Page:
By Tony Parra: Freedom Newspapers
PORTALES — The number of cocaine-related arrests is on the rise, according to Portales Police officials.
Portales Police Capt. Lonnie Berry gave some examples:
n A recent drug bust near the city park uncovered 50 to 54 baggies of prepackaged cocaine.
n A search warrant executed May 27 netted several arrested and the recovery of 60 grams of cocaine.
n In April, an ounce of crack cocaine was seized.
Portales Police Department Chief Jeff Gill said 129 individuals have been arrested on drug-related charges since May 2005, and the more prevalent drug in those arrests is cocaine.
Berry said police officers have seen this trend more in the last couple of months, although the arrests weren’t broken down for each narcotic category.
“There is a growing trend of cocaine arrests we are finding now because methamphetamine arrests are going through a downward trend because of Meth Watch and other programs,” Gill said.
The Meth Watch Program was passed through a county ordinance in September and went into effect shortly thereafter. The ordinance restricts sale of decongestants containing pseudoephedrine, which can be used in the manufacture of methamphetamine.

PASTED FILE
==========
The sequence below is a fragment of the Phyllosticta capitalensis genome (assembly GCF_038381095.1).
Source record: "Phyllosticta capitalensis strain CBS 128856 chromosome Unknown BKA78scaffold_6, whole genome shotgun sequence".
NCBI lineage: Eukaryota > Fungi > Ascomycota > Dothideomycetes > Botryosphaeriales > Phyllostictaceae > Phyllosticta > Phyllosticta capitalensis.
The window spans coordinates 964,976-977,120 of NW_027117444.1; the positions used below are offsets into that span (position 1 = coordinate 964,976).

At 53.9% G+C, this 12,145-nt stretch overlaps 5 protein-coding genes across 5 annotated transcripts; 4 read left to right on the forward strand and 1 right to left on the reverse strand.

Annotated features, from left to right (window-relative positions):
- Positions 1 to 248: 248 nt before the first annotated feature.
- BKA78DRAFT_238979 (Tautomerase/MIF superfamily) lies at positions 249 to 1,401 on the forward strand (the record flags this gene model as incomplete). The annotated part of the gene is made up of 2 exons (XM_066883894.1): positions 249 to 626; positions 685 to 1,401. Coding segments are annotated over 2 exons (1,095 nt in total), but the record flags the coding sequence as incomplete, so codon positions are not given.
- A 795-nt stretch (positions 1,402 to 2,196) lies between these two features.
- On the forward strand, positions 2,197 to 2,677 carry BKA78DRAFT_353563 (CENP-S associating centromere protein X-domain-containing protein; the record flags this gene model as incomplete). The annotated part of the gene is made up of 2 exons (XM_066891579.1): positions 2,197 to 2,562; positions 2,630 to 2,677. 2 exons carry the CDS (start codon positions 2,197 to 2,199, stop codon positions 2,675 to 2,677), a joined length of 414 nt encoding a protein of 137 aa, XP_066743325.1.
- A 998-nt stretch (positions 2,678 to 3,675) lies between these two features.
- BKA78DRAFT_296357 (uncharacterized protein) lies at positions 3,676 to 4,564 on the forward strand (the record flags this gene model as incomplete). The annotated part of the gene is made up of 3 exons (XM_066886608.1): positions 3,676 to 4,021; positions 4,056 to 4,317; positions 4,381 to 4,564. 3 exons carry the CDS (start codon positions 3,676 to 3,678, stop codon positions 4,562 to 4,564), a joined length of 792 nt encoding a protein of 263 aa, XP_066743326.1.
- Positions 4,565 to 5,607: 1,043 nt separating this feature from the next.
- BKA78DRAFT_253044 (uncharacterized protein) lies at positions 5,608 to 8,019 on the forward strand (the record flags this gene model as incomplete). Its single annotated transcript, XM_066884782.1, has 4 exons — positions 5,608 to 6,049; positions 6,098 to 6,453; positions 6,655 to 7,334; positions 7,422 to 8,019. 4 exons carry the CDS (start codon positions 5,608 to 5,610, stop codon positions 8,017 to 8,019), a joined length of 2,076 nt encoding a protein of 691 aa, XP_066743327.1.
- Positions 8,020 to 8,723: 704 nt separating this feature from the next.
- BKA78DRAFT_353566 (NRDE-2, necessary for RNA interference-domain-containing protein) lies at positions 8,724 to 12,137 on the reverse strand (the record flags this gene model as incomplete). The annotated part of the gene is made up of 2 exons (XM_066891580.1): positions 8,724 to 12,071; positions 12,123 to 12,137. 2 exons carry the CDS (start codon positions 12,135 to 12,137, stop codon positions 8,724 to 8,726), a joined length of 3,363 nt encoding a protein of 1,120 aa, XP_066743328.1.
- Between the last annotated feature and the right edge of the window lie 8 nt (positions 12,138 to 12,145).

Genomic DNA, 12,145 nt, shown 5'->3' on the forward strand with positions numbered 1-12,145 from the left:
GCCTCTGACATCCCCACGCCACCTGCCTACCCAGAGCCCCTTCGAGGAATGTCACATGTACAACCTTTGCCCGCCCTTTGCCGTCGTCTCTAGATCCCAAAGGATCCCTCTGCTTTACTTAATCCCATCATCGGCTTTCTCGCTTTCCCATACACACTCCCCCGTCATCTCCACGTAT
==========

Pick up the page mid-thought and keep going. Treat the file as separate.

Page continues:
Portales police don’t have concrete answers for the increased presence of cocaine.
“The availability is the number-one factor,” Berry said. “It all depends on how much meth or cocaine is available on the market.”
Berry said through suspect questioning and working with other law agencies, police officers are discovering most of the cocaine is coming from south of the border and meth is coming from Arizona and California.
Ninth Judicial District Attorney Matt Chandler said increased law enforcement, Meth Watch programs and community awareness have helped decrease the number of meth labs in Curry and Roosevelt counties. Chandler said since March 2005, only one meth lab has been identified in the district (Roosevelt and Curry counties).
Chandler said in 2004 police found 10 meth labs.
“We in the DA’s office have zero-tolerance for drug trafficking,” Chandler said. “The goal is to try to stop all drug trafficking to the community by sending them to prison.”